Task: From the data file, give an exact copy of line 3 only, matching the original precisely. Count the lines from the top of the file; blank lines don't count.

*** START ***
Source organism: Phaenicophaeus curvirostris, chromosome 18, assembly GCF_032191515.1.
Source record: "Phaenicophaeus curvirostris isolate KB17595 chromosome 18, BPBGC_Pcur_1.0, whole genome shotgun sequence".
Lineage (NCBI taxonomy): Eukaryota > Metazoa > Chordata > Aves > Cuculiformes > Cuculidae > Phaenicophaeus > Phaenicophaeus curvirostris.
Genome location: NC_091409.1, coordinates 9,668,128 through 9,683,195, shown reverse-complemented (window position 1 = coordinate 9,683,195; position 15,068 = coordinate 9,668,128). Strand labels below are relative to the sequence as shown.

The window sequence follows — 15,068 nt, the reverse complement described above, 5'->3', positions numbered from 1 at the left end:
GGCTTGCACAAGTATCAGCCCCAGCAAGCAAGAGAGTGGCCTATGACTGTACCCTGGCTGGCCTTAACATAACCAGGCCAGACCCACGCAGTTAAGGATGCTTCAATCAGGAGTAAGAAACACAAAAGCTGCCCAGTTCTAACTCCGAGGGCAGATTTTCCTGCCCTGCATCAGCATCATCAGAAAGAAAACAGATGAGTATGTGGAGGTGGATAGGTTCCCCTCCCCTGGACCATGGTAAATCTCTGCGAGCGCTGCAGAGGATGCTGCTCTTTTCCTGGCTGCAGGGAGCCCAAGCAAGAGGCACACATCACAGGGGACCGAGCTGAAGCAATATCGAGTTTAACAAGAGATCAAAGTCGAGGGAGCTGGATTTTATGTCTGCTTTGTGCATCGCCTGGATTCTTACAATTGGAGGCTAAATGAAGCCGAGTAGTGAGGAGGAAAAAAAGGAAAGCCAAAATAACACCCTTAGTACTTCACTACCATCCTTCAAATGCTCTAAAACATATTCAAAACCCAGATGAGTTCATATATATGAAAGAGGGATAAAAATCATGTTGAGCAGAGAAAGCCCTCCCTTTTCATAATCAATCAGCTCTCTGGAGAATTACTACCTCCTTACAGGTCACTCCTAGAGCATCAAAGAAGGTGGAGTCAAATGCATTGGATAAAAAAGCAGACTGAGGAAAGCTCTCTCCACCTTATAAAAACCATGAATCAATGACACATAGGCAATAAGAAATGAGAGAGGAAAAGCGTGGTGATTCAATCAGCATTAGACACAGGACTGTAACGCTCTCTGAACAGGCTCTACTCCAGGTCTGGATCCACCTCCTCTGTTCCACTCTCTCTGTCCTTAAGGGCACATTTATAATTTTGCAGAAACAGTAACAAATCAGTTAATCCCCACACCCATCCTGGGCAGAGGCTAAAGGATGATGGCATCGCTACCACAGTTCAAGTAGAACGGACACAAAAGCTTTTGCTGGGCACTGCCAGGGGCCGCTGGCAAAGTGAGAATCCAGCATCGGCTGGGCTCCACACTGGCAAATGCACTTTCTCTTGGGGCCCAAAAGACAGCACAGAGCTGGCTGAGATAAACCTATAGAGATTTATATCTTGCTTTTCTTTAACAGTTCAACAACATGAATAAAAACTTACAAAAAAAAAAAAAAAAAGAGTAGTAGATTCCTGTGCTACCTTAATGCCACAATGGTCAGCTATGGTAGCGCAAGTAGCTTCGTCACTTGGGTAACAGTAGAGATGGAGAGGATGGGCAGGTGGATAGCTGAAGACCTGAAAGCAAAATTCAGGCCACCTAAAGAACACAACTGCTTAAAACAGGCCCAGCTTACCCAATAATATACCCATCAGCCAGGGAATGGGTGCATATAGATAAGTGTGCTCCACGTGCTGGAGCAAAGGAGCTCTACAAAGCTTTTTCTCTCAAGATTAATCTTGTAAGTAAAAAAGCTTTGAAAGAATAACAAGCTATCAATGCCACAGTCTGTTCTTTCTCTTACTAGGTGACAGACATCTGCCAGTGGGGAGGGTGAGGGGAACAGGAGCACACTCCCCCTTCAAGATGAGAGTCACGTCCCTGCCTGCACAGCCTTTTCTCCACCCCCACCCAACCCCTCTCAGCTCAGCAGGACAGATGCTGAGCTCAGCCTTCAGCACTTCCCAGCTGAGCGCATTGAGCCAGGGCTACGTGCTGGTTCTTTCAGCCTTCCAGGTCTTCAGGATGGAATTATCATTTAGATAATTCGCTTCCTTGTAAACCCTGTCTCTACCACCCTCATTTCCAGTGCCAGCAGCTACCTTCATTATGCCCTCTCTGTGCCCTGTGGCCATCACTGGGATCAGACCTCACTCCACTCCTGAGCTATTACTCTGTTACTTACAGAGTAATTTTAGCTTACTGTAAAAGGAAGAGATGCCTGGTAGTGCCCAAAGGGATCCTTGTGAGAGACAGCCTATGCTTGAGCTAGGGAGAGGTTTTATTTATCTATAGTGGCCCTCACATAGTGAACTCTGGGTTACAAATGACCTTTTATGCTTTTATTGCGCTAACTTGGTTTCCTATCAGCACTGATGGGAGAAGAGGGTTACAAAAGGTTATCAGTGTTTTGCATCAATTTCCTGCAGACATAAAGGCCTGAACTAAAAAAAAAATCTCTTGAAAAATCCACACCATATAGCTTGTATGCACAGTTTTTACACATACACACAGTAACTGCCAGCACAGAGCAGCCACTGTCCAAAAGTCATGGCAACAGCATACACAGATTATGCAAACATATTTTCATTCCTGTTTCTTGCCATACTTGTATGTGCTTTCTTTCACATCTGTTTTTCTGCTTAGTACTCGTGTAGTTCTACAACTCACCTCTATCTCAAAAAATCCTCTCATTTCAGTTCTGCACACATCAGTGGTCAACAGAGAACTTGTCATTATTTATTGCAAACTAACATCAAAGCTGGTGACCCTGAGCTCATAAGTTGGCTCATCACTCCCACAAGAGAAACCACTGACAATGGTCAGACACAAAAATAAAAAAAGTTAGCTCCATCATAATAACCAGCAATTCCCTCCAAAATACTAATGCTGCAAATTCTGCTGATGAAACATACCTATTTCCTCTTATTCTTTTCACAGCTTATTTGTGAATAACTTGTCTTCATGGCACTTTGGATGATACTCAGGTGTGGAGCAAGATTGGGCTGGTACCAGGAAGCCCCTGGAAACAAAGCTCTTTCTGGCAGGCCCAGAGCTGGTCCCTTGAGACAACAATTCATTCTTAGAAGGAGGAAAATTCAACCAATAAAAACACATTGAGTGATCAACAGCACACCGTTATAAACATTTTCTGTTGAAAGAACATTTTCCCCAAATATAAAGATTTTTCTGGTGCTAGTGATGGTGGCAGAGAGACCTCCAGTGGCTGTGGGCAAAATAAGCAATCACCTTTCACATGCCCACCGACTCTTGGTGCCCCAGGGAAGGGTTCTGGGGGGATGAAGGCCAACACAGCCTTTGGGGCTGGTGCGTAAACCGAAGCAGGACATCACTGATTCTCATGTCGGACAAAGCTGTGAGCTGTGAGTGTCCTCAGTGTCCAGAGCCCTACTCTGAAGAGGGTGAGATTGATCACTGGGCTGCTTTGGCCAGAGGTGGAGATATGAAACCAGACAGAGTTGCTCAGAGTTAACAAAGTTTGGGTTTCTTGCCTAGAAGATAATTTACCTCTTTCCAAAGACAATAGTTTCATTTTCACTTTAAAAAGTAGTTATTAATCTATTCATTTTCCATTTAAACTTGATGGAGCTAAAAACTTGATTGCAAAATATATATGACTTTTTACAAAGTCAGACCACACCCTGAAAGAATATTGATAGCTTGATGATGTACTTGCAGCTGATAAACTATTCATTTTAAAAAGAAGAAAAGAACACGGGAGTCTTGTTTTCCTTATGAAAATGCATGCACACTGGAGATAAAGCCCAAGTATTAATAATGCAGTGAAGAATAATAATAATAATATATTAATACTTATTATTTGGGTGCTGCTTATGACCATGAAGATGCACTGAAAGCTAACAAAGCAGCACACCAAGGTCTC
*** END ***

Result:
Lineage (NCBI taxonomy): Eukaryota > Metazoa > Chordata > Aves > Cuculiformes > Cuculidae > Phaenicophaeus > Phaenicophaeus curvirostris.